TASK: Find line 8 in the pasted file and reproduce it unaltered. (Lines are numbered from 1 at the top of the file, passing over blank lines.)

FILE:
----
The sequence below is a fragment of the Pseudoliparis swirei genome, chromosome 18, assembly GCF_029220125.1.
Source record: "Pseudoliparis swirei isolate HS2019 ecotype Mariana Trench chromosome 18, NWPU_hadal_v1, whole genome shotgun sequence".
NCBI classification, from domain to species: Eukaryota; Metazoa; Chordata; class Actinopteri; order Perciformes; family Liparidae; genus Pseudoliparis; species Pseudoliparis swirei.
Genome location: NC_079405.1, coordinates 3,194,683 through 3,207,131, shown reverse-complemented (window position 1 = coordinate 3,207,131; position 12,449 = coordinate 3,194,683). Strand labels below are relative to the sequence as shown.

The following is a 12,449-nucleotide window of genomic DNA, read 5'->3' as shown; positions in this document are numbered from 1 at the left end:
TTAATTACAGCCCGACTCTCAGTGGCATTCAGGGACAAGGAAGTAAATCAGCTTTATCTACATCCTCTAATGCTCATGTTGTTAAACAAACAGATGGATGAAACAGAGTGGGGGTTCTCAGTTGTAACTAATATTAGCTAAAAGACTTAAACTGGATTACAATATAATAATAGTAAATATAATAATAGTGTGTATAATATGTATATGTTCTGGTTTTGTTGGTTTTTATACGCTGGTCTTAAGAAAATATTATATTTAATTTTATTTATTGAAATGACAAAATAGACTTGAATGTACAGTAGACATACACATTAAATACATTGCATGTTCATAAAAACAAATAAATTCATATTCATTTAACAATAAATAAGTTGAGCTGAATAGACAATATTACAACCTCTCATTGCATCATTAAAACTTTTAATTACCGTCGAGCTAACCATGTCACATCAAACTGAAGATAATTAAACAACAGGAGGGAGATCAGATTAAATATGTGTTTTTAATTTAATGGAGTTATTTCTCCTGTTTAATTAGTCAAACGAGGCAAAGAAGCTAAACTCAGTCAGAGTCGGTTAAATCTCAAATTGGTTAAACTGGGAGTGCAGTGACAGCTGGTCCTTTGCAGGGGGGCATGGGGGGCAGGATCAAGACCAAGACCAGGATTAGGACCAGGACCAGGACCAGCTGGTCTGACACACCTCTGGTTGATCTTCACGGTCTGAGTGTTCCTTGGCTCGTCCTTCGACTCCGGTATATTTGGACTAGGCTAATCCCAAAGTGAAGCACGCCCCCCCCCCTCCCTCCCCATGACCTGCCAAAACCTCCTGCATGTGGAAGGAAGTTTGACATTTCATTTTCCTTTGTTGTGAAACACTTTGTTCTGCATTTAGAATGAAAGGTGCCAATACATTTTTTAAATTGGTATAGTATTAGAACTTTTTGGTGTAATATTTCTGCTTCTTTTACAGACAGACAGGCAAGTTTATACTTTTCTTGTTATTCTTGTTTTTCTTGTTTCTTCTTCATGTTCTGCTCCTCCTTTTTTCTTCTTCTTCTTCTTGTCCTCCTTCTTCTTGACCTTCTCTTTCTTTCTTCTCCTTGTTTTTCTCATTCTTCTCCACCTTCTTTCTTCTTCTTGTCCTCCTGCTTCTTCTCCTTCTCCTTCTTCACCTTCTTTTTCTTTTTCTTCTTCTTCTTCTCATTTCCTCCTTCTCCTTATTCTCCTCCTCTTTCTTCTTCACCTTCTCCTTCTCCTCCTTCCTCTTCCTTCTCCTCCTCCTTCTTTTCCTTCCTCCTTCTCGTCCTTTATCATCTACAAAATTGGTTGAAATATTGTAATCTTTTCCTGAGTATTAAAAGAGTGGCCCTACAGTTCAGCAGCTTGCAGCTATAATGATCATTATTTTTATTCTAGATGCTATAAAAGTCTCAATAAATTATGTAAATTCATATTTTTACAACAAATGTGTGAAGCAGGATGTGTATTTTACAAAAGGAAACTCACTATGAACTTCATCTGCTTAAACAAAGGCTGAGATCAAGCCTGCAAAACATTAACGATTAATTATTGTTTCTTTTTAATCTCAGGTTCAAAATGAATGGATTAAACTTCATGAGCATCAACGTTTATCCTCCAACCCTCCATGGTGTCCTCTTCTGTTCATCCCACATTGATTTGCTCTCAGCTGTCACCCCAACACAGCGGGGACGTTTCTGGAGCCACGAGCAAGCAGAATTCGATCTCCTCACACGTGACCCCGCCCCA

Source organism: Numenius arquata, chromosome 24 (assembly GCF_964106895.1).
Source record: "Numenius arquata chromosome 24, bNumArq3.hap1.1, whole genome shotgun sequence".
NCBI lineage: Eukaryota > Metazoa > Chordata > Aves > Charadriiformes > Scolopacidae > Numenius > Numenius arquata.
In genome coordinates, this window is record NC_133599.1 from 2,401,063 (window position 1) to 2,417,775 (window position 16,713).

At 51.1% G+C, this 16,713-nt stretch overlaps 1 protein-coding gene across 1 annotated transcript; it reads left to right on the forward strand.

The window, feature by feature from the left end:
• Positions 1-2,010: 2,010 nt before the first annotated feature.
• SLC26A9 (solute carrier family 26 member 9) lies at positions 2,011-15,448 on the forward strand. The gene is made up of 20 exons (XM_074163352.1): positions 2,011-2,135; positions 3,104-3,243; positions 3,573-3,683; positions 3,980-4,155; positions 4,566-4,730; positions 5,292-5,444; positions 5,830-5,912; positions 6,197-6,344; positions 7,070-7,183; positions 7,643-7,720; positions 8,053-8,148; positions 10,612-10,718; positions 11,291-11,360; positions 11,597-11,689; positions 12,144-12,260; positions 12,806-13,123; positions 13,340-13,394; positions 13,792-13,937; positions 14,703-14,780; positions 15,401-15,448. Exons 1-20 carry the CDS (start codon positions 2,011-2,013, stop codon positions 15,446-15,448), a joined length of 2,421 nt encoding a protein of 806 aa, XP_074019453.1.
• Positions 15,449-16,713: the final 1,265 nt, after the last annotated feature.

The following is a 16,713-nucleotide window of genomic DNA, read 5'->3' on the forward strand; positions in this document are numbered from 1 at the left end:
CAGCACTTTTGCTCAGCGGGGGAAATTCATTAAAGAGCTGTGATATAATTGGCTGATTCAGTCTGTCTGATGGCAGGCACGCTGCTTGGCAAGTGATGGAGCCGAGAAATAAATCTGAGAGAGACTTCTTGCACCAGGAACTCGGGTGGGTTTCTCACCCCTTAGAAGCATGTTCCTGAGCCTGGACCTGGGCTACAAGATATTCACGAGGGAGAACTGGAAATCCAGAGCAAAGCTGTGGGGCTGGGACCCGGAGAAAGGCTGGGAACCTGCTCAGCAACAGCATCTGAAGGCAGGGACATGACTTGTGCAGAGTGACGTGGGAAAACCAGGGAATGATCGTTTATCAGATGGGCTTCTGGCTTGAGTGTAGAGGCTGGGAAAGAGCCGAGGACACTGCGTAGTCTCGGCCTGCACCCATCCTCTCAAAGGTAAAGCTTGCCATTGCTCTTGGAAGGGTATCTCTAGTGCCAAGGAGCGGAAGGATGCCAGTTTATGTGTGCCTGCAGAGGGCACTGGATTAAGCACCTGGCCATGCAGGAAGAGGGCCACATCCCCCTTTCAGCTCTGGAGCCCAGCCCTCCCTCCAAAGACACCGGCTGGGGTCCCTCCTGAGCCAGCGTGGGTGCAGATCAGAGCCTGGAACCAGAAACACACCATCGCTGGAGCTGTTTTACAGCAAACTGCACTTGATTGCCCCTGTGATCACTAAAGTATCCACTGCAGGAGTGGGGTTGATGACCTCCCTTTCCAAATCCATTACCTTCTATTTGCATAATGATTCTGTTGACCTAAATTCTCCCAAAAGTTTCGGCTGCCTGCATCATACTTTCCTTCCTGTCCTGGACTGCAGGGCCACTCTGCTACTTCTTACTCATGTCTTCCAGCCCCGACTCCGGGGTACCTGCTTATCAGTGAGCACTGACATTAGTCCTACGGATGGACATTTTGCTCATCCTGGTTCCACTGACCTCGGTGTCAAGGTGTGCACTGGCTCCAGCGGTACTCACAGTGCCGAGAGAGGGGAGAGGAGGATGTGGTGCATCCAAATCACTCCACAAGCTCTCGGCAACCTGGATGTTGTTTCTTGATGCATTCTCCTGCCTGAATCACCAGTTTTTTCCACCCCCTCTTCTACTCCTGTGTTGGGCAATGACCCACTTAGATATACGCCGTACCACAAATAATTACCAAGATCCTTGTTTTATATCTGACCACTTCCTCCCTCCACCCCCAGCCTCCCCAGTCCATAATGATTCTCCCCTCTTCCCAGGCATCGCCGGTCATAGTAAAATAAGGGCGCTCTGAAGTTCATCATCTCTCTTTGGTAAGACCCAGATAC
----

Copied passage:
Source record: "Numenius arquata chromosome 24, bNumArq3.hap1.1, whole genome shotgun sequence".